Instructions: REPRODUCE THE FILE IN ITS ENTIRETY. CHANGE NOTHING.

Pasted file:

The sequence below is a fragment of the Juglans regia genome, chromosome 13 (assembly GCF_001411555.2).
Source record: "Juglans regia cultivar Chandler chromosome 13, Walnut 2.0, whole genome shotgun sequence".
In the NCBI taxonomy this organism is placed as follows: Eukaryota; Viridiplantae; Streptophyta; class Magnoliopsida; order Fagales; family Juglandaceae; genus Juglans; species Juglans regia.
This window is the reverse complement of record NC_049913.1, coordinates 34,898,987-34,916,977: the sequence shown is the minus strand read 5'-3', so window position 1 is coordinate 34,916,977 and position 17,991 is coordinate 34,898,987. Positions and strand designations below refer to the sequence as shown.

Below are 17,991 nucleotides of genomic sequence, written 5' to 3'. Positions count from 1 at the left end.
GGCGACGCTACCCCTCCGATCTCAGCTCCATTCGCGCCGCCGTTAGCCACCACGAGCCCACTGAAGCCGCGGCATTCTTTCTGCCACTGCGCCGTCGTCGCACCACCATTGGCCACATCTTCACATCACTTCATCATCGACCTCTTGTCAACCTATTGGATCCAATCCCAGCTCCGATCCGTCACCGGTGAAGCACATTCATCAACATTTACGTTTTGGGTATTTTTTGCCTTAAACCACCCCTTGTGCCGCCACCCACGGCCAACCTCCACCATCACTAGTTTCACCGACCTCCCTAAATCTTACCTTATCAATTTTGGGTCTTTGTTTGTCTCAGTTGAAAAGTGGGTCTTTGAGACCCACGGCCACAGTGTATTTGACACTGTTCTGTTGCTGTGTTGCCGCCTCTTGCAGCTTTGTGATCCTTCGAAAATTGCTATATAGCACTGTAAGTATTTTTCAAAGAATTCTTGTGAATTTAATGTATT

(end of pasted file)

The sequence below is a fragment of the Juglans regia genome, chromosome 13 (assembly GCF_001411555.2).
Source record: "Juglans regia cultivar Chandler chromosome 13, Walnut 2.0, whole genome shotgun sequence".
In the NCBI taxonomy this organism is placed as follows: Eukaryota; Viridiplantae; Streptophyta; class Magnoliopsida; order Fagales; family Juglandaceae; genus Juglans; species Juglans regia.
This window is the reverse complement of record NC_049913.1, coordinates 34,898,987-34,916,977: the sequence shown is the minus strand read 5'-3', so window position 1 is coordinate 34,916,977 and position 17,991 is coordinate 34,898,987. Positions and strand designations below refer to the sequence as shown.

Below are 17,991 nucleotides of genomic sequence, written 5' to 3'. Positions count from 1 at the left end.
GGCGACGCTACCCCTCCGATCTCAGCTCCATTCGCGCCGCCGTTAGCCACCACGAGCCCACTGAAGCCGCGGCATTCTTTCTGCCACTGCGCCGTCGTCGCACCACCATTGGCCACATCTTCACATCACTTCATCATCGACCTCTTGTCAACCTATTGGATCCAATCCCAGCTCCGATCCGTCACCGGTGAAGCACATTCATCAACATTTACGTTTTGGGTATTTTTTGCCTTAAACCACCCCTTGTGCCGCCACCCACGGCCAACCTCCACCATCACTAGTTTCACCGACCTCCCTAAATCTTACCTTATCAATTTTGGGTCTTTGTTTGTCTCAGTTGAAAAGTGGGTCTTTGAGACCCACGGCCACAGTGTATTTGACACTGTTCTGTTGCTGTGTTGCCGCCTCTTGCAGCTTTGTGATCCTTCGAAAATTGCTATATAGCACTGTAAGTATTTTTCAAAGAATTCTTGTGAATTTAATGTATT